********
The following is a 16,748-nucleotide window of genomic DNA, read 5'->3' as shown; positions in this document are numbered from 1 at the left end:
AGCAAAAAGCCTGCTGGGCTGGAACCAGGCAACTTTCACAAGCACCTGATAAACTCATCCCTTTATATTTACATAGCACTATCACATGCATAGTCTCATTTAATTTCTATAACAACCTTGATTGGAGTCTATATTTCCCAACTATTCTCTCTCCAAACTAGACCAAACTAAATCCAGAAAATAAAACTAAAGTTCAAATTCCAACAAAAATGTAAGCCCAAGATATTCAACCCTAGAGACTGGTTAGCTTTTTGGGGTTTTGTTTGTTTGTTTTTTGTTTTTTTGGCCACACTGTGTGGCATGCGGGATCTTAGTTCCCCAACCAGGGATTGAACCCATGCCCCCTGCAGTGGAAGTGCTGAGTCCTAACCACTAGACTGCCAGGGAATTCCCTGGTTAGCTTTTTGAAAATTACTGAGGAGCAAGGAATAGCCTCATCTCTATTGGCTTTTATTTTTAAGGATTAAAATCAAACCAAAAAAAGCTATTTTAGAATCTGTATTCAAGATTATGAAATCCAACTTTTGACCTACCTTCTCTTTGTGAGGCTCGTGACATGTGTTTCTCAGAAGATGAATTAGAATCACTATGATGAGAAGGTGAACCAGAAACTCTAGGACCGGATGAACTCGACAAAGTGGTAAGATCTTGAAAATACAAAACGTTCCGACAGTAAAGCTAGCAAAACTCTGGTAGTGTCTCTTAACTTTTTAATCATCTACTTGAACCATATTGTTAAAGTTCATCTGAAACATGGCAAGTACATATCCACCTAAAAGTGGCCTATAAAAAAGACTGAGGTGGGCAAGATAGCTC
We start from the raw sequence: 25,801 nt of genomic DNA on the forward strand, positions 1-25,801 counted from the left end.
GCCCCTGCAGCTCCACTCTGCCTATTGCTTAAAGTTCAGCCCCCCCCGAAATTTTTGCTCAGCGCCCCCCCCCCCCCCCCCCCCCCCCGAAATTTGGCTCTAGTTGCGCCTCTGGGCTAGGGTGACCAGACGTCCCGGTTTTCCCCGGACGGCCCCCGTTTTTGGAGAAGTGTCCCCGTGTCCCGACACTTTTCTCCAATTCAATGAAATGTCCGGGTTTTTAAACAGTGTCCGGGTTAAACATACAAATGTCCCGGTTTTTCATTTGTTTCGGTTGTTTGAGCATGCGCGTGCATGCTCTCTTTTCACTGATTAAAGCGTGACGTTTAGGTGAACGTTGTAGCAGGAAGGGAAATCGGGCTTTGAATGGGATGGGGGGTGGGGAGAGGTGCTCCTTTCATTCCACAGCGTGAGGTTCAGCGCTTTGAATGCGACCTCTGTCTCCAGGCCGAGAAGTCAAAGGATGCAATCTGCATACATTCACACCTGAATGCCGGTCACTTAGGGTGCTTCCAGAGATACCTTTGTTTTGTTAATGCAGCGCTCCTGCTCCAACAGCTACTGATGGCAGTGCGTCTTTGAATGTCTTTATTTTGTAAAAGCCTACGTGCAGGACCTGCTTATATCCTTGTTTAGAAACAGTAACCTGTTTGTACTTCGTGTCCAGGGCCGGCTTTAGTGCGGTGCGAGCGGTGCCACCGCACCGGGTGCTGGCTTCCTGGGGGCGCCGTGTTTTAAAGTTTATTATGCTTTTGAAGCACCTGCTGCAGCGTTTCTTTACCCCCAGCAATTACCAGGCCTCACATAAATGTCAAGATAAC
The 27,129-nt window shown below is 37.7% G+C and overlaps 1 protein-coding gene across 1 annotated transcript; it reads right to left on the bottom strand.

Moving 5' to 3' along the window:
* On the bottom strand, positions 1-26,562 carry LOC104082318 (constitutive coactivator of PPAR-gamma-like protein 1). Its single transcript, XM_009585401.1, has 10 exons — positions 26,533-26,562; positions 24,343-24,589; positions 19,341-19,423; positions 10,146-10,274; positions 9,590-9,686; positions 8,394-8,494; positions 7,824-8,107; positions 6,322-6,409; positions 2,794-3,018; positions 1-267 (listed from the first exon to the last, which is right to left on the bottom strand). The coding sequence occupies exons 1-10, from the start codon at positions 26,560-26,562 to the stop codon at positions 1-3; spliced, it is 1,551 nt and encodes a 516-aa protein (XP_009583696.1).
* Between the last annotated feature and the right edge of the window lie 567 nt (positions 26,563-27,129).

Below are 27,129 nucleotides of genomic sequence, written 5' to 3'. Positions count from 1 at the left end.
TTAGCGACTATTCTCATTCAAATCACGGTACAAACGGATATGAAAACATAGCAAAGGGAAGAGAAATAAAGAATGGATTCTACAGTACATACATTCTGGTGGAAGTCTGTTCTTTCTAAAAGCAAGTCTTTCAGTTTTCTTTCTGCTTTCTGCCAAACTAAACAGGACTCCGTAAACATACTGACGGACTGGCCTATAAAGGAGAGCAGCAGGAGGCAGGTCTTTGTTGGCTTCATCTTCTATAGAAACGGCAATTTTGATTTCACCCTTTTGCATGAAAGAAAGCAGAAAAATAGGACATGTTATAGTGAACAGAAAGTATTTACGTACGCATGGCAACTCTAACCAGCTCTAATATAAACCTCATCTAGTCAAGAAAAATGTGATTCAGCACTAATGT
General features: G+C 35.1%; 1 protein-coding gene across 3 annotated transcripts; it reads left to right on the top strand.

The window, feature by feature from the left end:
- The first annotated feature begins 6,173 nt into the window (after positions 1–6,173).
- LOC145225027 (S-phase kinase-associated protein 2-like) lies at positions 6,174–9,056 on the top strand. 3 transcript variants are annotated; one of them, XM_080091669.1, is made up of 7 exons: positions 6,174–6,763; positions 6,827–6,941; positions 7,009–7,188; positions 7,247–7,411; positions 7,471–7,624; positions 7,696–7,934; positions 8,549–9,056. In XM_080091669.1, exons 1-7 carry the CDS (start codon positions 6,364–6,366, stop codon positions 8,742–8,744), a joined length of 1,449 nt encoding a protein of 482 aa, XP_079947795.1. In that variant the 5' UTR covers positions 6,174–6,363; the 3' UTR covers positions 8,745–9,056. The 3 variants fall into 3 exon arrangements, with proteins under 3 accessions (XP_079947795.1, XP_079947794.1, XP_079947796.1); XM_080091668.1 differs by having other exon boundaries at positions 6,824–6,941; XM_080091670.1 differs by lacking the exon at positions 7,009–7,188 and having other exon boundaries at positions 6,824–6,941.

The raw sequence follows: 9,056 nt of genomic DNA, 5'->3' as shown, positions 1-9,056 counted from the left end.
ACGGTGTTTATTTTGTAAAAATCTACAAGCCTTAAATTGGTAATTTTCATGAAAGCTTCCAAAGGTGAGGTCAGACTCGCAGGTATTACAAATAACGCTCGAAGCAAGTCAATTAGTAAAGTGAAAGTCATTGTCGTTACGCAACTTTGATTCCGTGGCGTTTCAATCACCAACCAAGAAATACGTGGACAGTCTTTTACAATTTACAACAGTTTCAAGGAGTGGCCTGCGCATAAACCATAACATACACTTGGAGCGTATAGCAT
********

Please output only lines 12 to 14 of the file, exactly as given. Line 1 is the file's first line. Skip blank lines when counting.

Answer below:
The window, feature by feature from the left end:
- The first annotated feature begins 6,173 nt into the window (after positions 1–6,173).
- LOC145225027 (S-phase kinase-associated protein 2-like) lies at positions 6,174–9,056 on the top strand. 3 transcript variants are annotated; one of them, XM_080091669.1, is made up of 7 exons: positions 6,174–6,763; positions 6,827–6,941; positions 7,009–7,188; positions 7,247–7,411; positions 7,471–7,624; positions 7,696–7,934; positions 8,549–9,056. In XM_080091669.1, exons 1-7 carry the CDS (start codon positions 6,364–6,366, stop codon positions 8,742–8,744), a joined length of 1,449 nt encoding a protein of 482 aa, XP_079947795.1. In that variant the 5' UTR covers positions 6,174–6,363; the 3' UTR covers positions 8,745–9,056. The 3 variants fall into 3 exon arrangements, with proteins under 3 accessions (XP_079947795.1, XP_079947794.1, XP_079947796.1); XM_080091668.1 differs by having other exon boundaries at positions 6,824–6,941; XM_080091670.1 differs by lacking the exon at positions 7,009–7,188 and having other exon boundaries at positions 6,824–6,941.